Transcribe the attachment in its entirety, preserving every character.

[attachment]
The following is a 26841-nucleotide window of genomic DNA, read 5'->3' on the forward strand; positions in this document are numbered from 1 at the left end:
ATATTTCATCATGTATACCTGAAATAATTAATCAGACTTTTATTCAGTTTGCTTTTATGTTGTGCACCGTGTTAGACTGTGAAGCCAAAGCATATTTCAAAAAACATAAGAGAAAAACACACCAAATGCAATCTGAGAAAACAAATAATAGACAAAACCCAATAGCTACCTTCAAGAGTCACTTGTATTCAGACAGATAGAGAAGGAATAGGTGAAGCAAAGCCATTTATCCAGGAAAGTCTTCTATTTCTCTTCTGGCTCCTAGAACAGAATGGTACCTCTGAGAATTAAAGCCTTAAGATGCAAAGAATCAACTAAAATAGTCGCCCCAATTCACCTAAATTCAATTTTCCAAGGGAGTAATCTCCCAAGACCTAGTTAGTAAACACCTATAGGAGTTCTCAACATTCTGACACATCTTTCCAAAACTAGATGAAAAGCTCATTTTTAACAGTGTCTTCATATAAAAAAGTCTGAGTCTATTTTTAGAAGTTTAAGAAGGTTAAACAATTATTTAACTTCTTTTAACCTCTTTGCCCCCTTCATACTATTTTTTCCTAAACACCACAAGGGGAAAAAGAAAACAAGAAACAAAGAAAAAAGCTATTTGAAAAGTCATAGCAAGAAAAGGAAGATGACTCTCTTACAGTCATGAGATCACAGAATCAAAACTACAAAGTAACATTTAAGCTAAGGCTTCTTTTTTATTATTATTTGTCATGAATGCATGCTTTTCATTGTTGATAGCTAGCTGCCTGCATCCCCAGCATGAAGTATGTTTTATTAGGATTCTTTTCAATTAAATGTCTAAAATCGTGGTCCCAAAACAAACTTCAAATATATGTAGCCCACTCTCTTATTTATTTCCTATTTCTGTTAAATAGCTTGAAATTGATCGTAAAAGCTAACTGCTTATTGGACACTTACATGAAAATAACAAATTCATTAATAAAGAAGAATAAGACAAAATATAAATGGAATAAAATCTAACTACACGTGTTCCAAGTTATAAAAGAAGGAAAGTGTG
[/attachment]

The following is a 26841-nucleotide window of genomic DNA, read 5'->3' on the forward strand; positions in this document are numbered from 1 at the left end:
ATATTTCATCATGTATACCTGAAATAATTAATCAGACTTTTATTCAGTTTGCTTTTATGTTGTGCACCGTGTTAGACTGTGAAGCCAAAGCATATTTCAAAAAACATAAGAGAAAAACACACCAAATGCAATCTGAGAAAACAAATAATAGACAAAACCCAATAGCTACCTTCAAGAGTCACTTGTATTCAGACAGATAGAGAAGGAATAGGTGAAGCAAAGCCATTTATCCAGGAAAGTCTTCTATTTCTCTTCTGGCTCCTAGAACAGAATGGTACCTCTGAGAATTAAAGCCTTAAGATGCAAAGAATCAACTAAAATAGTCGCCCCAATTCACCTAAATTCAATTTTCCAAGGGAGTAATCTCCCAAGACCTAGTTAGTAAACACCTATAGGAGTTCTCAACATTCTGACACATCTTTCCAAAACTAGATGAAAAGCTCATTTTTAACAGTGTCTTCATATAAAAAAGTCTGAGTCTATTTTTAGAAGTTTAAGAAGGTTAAACAATTATTTAACTTCTTTTAACCTCTTTGCCCCCTTCATACTATTTTTTCCTAAACACCACAAGGGGAAAAAGAAAACAAGAAACAAAGAAAAAAGCTATTTGAAAAGTCATAGCAAGAAAAGGAAGATGACTCTCTTACAGTCATGAGATCACAGAATCAAAACTACAAAGTAACATTTAAGCTAAGGCTTCTTTTTTATTATTATTTGTCATGAATGCATGCTTTTCATTGTTGATAGCTAGCTGCCTGCATCCCCAGCATGAAGTATGTTTTATTAGGATTCTTTTCAATTAAATGTCTAAAATCGTGGTCCCAAAACAAACTTCAAATATATGTAGCCCACTCTCTTATTTATTTCCTATTTCTGTTAAATAGCTTGAAATTGATCGTAAAAGCTAACTGCTTATTGGACACTTACATGAAAATAACAAATTCATTAATAAAGAAGAATAAGACAAAATATAAATGGAATAAAATCTAACTACACGTGTTCCAAGTTATAAAAGAAGGAAAGTGTG